Some people instinctively classify certain body types or facial features as beautiful based on the symmetry of features, eye colors, mouth shape, and smile because these perceptions have been ingrained since early childhood. People instinctively trust certain features as trademark signs of leadership, potentially reinforced by the depictions of villains and heroes in comic books and films. 

However, a constant focus on appearances can have an adverse impact on how you perceive yourself and may lead to you ignoring strengths and talents. An emphasis on external looks and comparing yourself to others may keep you from determining your self-worth and finding out who you want to be. In asking yourself who you are beyond your appearance, you may deal with doubts that keep you from freely expressing your "true self." 

Who you are on the inside may not influence how you look, but it may impact your behavior. Negative behaviors can reflect negatively on how people see you, even if they find you attractive. Positive traits like kindness, patience, and understanding can be reflected in your body language, facial expressions, and voice. In addition, you may feel more love and appreciation for yourself through how you treat others.   

Support for personal growth and development

While certain positive characteristics may seem impossible to attain at once, working toward well-being and a positive personality each day may have a lasting impact on your ability to build self-confidence and discover what makes you, you. Mental health professionals are trained to help you find healthy ways to cope with life's challenges and learn to express your authentic self. For example, a subset of psychology called positive psychology focuses on enabling individuals to discover their strengths and build strategies to mentally and physically flourish.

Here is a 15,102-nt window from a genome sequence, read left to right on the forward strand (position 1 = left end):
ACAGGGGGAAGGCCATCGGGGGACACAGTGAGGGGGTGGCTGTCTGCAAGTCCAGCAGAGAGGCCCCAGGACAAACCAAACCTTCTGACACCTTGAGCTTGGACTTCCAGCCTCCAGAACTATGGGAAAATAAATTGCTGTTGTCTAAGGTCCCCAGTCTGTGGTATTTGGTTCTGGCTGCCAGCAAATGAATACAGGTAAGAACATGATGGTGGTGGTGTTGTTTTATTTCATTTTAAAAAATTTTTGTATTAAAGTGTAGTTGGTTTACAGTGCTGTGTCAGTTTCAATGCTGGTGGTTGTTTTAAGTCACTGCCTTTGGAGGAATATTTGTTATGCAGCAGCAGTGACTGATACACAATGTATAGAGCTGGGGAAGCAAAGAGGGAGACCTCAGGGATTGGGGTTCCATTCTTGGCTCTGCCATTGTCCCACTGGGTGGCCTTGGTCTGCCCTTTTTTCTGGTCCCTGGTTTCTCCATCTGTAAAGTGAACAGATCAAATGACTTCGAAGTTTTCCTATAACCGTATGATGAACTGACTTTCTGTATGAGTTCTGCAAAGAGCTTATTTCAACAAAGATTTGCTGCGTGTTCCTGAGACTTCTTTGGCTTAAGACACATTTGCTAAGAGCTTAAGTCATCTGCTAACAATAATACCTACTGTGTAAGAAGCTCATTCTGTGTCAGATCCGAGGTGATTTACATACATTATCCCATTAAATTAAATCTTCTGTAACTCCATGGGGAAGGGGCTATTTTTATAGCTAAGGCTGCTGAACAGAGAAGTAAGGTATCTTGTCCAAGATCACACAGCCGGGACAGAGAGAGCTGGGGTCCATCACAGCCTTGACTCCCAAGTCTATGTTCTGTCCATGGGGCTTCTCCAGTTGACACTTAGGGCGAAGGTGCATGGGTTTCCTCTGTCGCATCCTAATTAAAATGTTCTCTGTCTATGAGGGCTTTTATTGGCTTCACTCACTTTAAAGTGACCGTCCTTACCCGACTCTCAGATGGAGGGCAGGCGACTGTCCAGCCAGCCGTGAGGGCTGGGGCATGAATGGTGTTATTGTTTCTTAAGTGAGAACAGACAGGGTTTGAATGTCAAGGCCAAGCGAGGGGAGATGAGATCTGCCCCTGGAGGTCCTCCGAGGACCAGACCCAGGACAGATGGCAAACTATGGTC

Whether you're living with a mental illness or want to talk to a professional to develop self-awareness and positive psychology strategies, therapy can be beneficial to building your strengths and increasing self-awareness. However, if you cannot make an appointment with a therapist in person due to cost, transportation limitations, or time constraints, online therapy through a platform like BetterHelp may be an option. 

Research proves virtual therapy can be as effective as in-person therapy. Studies have shown that online counseling is a highly effective tool for people experiencing a lack of emotional vitality or happiness. In a study published in Internet Interventions—a peer-reviewed scientific journal—researchers examined the effects of online motivational therapy and cognitive-behavioral therapy (CBT) in people struggling with negative thinking patterns and poor motivation. Researchers found that online interventions incited positive changes, with participants reporting favorable outcomes after treatment. 

Through an online therapy platform, you can reach out to your licensed therapist at any time, not just during scheduled sessions. When you have a question or a concern to discuss, you can send a message, and your therapist can respond when available. In addition, online therapy may be more cost-effective for those seeking affordable services. 

Getty/Vadym Pastukh
It can be difficult to project the attitude we want others to see


With the extreme focus in contemporary society on appearance and social media, people can be pressured to appear conventionally attractive, confident, and charismatic. However, the depth of your beauty may not lie only on the surface. It can include unique talents, attributes, and the ability to spread love and kindness to those around you. 

You're not alone if you want to develop a more significant sense of authenticity, self-confidence, and self-love. A therapist may be a valuable resource as you learn more about who you are inside.

You are deserving of positive self-esteem
The information on this page is not intended to be a substitution for diagnosis, treatment, or informed professional advice. You should not take any action or avoid taking any action without consulting with a qualified mental health professional. For more information, please read our terms of use.